Volume 40, Issue 3

May 2024
Water resource management in agriculture for achieving food and water security under climate change in Asia

Editorial »

Water resource management in agriculture for achieving food and water security in Asia

Jeetendra Prakash Aryal, Dil B. Rahut, Tetsushi Sonobe, Cecilia Tortajada & Panharoth Chhay

Research Articles

Climate change and water-related threats in the Indian Sundarbans: food security and management implications

Pritha Dattaa,b, Bhagirath Beheraa and Dil Bahadur Rahutb

aDepartment of Humanities and Social Sciences, Indian Institute of Technology Kharagpur, Kharagpur, India; bAsian Development Bank Institute, Chiyoda City, Japan

Contact: Pritha Datta | Email: dattapritha3@gmail.com


Based on a desk review and three rounds of the Delphi method, this study examines the impacts of climate change-induced waterrelated threats on food security in the Indian Sundarbans, and develops management strategies to address the issues. Results show climate change, through its impacts on water, has lowered agricultural output, endangered traditional livelihoods, reduced access to food, and affected food utilization by impacting freshwater availability and creating health hazards. In addition, intensified weather extremes are likely to threaten food security further. A combination of local-level adaptation measures and global-level mitigation initiatives is necessary to ensure food security in this region.

Pages: 323–344

https://doi.org/10.1080/07900627.2023.2224459 (Open Access)

Heterogeneous climate effect on crop yield and associated risks to water security in India

Souryabrata Mohapatraa, Dukhabandhu Sahoob, Auro Kumar Sahooc, Basil Sharpa and Le Wend

aDepartment of Economics, University of Auckland, Auckland, New Zealand; bSchool of Humanities Social Sciences and Management, Indian Institute of Technology Bhubaneswar, Bhubaneswar, India; cDepartment of Humanities, Veer Surendra Sai University of Technology, Burla, India; dEnergy Centre, University of Auckland, Auckland, New Zealand

Contact: Souryabrata Mohapatra | Email: smoh876@aucklanduni.ac.nz


This study uses the Just–Pope approach to investigate the effects of seasonal weather variables and extremes on the mean yield and yield variability of rice, bajra, chickpea, groundnut and sugarcane in India during the period 1990–2015. Results reveal that changes in rainfall and evapotranspiration across seasons largely affect mean yields for most crops, including bajra, chickpea and groundnut. However, high summer rainfall and low monsoon evapotranspiration extremes reduce groundnut and chickpea yield variability. Considering the importance of water availability to crop yields, this study suggests improving irrigation and water reallocation and management to reduce the severity of seasonal climate effects.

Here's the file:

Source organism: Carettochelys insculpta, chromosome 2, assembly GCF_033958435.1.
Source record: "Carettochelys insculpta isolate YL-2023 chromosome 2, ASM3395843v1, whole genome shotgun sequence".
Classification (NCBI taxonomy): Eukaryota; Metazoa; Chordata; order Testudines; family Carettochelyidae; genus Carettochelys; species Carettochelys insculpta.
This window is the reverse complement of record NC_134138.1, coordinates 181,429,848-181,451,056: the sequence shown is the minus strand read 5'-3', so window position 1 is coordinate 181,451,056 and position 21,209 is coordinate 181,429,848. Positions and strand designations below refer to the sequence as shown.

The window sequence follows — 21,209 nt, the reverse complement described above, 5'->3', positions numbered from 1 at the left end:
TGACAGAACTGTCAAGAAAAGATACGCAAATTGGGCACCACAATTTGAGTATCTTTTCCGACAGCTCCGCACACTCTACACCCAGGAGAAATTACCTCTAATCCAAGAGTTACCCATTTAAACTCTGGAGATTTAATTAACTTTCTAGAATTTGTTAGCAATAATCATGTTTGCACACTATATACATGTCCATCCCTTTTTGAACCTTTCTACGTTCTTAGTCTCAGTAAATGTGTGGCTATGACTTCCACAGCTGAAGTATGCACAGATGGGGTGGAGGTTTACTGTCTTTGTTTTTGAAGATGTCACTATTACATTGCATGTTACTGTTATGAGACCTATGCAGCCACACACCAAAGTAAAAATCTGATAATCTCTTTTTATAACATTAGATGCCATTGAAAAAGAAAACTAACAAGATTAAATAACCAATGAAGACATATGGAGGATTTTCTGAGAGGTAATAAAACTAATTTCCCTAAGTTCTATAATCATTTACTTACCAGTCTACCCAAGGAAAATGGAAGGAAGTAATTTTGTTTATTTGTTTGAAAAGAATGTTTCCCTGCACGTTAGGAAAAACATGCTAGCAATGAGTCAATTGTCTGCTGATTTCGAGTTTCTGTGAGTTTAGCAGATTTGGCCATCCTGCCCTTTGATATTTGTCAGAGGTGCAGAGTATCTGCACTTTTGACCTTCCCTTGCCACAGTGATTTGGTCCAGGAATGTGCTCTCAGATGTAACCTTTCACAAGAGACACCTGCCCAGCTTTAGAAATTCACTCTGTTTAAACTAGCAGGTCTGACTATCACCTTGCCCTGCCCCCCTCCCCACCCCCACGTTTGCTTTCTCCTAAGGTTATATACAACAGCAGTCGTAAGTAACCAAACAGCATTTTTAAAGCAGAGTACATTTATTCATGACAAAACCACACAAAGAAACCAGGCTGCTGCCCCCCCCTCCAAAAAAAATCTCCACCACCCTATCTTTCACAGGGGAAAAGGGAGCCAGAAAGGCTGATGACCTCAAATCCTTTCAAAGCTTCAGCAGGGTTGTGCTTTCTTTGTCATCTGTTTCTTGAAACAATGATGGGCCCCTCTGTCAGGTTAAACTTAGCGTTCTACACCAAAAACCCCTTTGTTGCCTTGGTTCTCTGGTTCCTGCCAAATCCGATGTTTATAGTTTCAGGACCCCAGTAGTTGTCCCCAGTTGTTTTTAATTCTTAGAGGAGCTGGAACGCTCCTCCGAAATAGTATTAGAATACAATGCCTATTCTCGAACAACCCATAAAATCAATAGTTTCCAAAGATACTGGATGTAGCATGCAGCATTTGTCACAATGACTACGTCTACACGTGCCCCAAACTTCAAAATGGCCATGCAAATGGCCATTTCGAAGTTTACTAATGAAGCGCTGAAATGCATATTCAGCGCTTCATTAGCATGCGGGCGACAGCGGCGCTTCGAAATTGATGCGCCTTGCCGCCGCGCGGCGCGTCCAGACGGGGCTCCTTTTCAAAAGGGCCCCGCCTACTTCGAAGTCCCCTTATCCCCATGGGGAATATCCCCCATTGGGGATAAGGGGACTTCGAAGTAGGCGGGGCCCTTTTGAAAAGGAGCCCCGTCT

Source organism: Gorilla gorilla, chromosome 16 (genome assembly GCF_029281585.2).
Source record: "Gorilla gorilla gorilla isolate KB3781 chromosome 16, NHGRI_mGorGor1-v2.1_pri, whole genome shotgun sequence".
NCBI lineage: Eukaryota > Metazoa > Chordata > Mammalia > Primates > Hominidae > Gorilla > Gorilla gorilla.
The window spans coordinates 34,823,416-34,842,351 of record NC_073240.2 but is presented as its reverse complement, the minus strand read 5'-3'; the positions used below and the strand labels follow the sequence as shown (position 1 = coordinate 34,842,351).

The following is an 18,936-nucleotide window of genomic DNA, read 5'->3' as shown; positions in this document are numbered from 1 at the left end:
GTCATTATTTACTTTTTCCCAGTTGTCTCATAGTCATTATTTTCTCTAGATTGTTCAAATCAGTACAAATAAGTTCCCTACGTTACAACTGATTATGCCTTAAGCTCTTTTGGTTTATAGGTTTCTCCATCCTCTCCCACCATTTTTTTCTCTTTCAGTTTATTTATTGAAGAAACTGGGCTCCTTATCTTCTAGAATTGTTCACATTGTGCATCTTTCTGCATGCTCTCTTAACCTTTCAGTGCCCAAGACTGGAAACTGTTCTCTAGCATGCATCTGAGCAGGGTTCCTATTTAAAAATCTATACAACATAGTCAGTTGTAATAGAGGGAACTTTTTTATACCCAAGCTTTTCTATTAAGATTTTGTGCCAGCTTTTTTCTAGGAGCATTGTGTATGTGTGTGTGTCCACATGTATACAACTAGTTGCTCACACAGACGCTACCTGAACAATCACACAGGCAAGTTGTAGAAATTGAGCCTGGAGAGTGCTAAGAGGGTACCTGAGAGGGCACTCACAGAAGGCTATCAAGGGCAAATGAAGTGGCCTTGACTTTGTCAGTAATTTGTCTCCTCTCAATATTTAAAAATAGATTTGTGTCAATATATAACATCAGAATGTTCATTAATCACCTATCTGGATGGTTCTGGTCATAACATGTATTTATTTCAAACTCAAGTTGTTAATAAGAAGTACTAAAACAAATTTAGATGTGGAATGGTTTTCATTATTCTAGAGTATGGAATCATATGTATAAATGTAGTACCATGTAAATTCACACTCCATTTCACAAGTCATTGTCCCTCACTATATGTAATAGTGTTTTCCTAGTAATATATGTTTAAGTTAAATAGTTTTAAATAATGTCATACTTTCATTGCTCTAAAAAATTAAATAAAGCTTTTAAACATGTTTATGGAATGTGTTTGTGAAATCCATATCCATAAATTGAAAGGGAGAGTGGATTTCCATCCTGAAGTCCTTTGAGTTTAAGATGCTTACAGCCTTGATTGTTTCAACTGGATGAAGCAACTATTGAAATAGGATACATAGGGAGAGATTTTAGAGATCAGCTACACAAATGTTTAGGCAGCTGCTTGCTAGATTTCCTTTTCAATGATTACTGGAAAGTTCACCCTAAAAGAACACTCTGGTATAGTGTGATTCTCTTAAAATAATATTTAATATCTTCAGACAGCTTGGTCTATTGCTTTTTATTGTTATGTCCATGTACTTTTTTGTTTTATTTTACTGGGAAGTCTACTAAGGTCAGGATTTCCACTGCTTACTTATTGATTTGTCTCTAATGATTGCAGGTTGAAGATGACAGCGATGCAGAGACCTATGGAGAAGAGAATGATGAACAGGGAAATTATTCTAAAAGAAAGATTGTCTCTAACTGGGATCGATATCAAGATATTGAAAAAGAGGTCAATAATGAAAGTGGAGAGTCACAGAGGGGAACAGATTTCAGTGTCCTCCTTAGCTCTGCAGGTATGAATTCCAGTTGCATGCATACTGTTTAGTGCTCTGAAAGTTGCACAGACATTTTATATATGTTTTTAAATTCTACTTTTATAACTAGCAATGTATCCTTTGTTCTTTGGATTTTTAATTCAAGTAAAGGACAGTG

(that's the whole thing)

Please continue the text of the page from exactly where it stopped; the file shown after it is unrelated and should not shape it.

Pages: 345–378

https://doi.org/10.1080/07900627.2023.2244086 (Open Access)

Mechanization in land preparation and irrigation water productivity: insights from rice production

Junpeng Lia, Wanglin Mab, Julio Cesar Botero-Rb and Phong Quoc Luuc

aSchool of Economics & Management, Jiangsu Collaborative Innovation Center of Regional Modern Agriculture & Environmental Protection, Huaiyin Normal University, Huaian, China; bDepartment of Global Value Chains and Trade, Faculty of Agribusiness and Commerce, Lincoln University, Christchurch, New Zealand; cDepartment of Financial and Business Systems, Faculty of Agribusiness and Commerce, Lincoln University, Christchurch, New Zealand

Contact: Wanglin Ma | Email: Wanglin.Ma@lincoln.ac.nz


This study investigates how and to what extent mechanization in land preparation (MLP) can help improve irrigation water productivity (IWP) (measured as rice yield per unit volume of irrigation water). We employed an endogenous treatment regression model to estimate the 2021 China Land Economic Survey (CLES) data collected from Jiangsu province, China. The results reveal that MLP adoption increases IWP significantly; a higher IWP is determined by whether or not farmers adopt MLP rather than through which channel they access their farm machines; the effects of MLP adoption on IWP are monotonically increasing across the selected quantiles.

Pages: 379–400

https://doi.org/10.1080/07900627.2023.2197080 (Open Access)

Groundwater governance under climate change in India: lessons based on evaluation of World Bank interventions

Bekele A. Shiferawa, V. Ratna Reddyb and Bharat Sharmac,d